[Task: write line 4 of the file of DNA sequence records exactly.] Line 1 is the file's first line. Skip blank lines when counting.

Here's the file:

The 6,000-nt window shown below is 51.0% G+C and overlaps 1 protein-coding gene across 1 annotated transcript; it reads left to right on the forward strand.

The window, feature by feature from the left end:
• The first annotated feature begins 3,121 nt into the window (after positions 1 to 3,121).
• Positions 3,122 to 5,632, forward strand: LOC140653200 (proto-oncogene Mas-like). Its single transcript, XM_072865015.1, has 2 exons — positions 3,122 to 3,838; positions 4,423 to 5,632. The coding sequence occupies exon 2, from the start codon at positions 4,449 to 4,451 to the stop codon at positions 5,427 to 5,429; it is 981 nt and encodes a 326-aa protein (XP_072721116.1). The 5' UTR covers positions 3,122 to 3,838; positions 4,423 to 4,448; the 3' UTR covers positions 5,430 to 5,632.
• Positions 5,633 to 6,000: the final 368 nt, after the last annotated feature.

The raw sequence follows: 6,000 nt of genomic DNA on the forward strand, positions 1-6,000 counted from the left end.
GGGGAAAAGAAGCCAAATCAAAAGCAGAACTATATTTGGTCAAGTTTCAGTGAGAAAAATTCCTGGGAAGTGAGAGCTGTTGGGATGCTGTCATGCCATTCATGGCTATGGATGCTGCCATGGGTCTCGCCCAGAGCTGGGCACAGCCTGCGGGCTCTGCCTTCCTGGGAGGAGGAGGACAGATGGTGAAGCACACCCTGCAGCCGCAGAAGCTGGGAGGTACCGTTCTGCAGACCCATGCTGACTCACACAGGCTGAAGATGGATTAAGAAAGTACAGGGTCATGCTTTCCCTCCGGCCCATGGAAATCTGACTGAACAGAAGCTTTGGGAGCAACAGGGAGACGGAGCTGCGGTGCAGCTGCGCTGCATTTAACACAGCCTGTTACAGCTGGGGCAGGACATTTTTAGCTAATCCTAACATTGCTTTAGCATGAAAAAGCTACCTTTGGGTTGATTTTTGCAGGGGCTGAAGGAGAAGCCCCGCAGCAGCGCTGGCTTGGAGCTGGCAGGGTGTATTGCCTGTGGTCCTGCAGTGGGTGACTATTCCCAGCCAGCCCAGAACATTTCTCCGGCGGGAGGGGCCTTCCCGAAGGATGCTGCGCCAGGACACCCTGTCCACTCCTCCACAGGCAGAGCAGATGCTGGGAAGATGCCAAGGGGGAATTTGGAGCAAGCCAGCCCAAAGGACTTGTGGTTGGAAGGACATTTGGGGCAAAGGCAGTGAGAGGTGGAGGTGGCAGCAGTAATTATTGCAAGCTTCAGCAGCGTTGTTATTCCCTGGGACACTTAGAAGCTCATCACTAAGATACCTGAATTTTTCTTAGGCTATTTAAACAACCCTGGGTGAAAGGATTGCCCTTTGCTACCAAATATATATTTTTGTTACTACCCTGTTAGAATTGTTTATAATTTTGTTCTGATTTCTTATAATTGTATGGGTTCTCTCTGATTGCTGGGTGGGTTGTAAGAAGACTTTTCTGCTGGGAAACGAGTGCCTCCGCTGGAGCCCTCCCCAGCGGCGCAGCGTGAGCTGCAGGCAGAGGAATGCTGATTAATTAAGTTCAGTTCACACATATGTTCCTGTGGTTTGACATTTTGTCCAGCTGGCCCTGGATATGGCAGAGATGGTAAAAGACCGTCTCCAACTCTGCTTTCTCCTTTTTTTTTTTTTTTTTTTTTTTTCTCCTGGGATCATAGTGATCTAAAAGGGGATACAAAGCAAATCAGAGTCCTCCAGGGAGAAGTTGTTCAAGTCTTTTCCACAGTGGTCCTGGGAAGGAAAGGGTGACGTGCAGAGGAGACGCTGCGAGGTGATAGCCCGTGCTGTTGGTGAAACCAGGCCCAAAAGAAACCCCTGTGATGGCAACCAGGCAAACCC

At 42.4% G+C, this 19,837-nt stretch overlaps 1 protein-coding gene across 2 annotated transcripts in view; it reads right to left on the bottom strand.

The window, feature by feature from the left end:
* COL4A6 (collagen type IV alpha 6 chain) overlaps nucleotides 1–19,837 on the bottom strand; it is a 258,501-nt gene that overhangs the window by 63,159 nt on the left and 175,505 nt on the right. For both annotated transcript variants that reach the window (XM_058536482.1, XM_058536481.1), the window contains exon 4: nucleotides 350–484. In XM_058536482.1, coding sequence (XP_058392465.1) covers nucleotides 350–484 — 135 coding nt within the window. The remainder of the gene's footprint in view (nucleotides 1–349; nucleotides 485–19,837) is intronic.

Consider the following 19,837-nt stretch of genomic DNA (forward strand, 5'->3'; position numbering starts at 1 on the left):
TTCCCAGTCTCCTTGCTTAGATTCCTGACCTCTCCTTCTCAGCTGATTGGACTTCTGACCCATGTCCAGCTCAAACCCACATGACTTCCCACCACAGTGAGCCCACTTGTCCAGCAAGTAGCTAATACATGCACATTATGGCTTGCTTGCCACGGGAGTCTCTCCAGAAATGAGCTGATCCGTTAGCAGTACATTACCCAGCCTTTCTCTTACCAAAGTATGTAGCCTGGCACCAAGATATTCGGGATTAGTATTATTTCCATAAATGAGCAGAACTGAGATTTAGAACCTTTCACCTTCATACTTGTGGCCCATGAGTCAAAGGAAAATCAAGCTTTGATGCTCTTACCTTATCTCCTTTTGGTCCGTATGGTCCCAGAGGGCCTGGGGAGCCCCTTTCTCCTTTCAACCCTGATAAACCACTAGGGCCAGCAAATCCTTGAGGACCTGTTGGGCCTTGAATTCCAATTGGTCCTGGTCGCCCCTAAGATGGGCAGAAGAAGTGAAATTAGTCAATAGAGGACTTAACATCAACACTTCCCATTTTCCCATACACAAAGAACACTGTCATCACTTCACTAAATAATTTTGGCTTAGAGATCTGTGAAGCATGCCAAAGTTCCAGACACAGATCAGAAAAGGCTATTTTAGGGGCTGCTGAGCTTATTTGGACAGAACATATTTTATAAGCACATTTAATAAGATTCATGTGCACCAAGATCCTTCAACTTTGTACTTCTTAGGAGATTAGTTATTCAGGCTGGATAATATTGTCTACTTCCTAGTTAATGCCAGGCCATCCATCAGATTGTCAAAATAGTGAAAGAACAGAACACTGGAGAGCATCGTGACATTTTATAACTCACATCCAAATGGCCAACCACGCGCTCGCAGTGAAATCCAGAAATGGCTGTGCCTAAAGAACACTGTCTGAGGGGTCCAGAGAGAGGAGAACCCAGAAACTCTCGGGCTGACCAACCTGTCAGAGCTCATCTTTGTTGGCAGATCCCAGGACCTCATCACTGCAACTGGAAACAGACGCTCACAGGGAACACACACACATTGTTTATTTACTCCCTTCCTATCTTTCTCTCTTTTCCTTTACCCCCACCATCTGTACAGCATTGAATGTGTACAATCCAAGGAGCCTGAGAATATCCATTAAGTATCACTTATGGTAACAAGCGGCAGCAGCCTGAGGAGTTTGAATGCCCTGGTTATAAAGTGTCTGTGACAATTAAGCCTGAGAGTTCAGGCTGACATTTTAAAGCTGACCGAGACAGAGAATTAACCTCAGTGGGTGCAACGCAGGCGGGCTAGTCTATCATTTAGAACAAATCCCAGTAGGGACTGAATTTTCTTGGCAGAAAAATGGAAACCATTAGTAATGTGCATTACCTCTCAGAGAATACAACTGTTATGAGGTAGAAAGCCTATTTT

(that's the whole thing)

• Positions 3,122 to 5,632, forward strand: LOC140653200 (proto-oncogene Mas-like). Its single transcript, XM_072865015.1, has 2 exons — positions 3,122 to 3,838; positions 4,423 to 5,632. The coding sequence occupies exon 2, from the start codon at positions 4,449 to 4,451 to the stop codon at positions 5,427 to 5,429; it is 981 nt and encodes a 326-aa protein (XP_072721116.1). The 5' UTR covers positions 3,122 to 3,838; positions 4,423 to 4,448; the 3' UTR covers positions 5,430 to 5,632.